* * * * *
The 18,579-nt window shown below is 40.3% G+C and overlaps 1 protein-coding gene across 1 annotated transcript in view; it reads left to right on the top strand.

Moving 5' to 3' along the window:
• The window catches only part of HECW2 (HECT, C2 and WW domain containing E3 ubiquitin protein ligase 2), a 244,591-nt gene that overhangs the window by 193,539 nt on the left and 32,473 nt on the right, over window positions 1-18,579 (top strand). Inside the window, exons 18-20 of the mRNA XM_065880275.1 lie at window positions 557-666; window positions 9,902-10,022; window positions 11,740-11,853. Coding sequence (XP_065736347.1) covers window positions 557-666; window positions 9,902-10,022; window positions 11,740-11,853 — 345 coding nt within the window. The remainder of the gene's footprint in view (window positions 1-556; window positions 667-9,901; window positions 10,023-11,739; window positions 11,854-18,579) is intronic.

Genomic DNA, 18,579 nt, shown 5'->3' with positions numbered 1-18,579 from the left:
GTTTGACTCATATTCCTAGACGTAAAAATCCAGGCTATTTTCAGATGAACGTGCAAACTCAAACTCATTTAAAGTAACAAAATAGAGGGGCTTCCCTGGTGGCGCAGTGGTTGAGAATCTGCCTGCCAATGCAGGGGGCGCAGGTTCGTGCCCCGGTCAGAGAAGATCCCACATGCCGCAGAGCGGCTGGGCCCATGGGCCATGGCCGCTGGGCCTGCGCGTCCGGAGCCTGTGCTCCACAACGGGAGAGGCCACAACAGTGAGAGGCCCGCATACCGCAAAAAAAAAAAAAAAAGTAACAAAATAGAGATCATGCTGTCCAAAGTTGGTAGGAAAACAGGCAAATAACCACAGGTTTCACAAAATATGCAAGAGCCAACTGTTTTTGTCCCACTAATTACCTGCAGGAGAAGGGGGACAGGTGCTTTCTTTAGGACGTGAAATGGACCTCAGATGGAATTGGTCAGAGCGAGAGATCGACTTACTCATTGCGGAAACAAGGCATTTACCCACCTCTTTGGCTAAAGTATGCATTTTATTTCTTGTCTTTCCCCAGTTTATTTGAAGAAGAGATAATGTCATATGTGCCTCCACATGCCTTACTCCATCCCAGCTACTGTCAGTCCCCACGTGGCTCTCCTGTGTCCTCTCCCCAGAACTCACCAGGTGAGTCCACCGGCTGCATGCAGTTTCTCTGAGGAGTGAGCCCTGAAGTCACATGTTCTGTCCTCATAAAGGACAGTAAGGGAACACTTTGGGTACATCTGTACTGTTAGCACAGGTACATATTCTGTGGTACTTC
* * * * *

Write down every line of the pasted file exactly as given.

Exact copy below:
The 18,579-nt window shown below is 40.3% G+C and overlaps 1 protein-coding gene across 1 annotated transcript in view; it reads left to right on the top strand.

Moving 5' to 3' along the window:
• The window catches only part of HECW2 (HECT, C2 and WW domain containing E3 ubiquitin protein ligase 2), a 244,591-nt gene that overhangs the window by 193,539 nt on the left and 32,473 nt on the right, over window positions 1-18,579 (top strand). Inside the window, exons 18-20 of the mRNA XM_065880275.1 lie at window positions 557-666; window positions 9,902-10,022; window positions 11,740-11,853. Coding sequence (XP_065736347.1) covers window positions 557-666; window positions 9,902-10,022; window positions 11,740-11,853 — 345 coding nt within the window. The remainder of the gene's footprint in view (window positions 1-556; window positions 667-9,901; window positions 10,023-11,739; window positions 11,854-18,579) is intronic.

Genomic DNA, 18,579 nt, shown 5'->3' with positions numbered 1-18,579 from the left:
GTTTGACTCATATTCCTAGACGTAAAAATCCAGGCTATTTTCAGATGAACGTGCAAACTCAAACTCATTTAAAGTAACAAAATAGAGGGGCTTCCCTGGTGGCGCAGTGGTTGAGAATCTGCCTGCCAATGCAGGGGGCGCAGGTTCGTGCCCCGGTCAGAGAAGATCCCACATGCCGCAGAGCGGCTGGGCCCATGGGCCATGGCCGCTGGGCCTGCGCGTCCGGAGCCTGTGCTCCACAACGGGAGAGGCCACAACAGTGAGAGGCCCGCATACCGCAAAAAAAAAAAAAAAAGTAACAAAATAGAGATCATGCTGTCCAAAGTTGGTAGGAAAACAGGCAAATAACCACAGGTTTCACAAAATATGCAAGAGCCAACTGTTTTTGTCCCACTAATTACCTGCAGGAGAAGGGGGACAGGTGCTTTCTTTAGGACGTGAAATGGACCTCAGATGGAATTGGTCAGAGCGAGAGATCGACTTACTCATTGCGGAAACAAGGCATTTACCCACCTCTTTGGCTAAAGTATGCATTTTATTTCTTGTCTTTCCCCAGTTTATTTGAAGAAGAGATAATGTCATATGTGCCTCCACATGCCTTACTCCATCCCAGCTACTGTCAGTCCCCACGTGGCTCTCCTGTGTCCTCTCCCCAGAACTCACCAGGTGAGTCCACCGGCTGCATGCAGTTTCTCTGAGGAGTGAGCCCTGAAGTCACATGTTCTGTCCTCATAAAGGACAGTAAGGGAACACTTTGGGTACATCTGTACTGTTAGCACAGGTACATATTCTGTGGTACTTC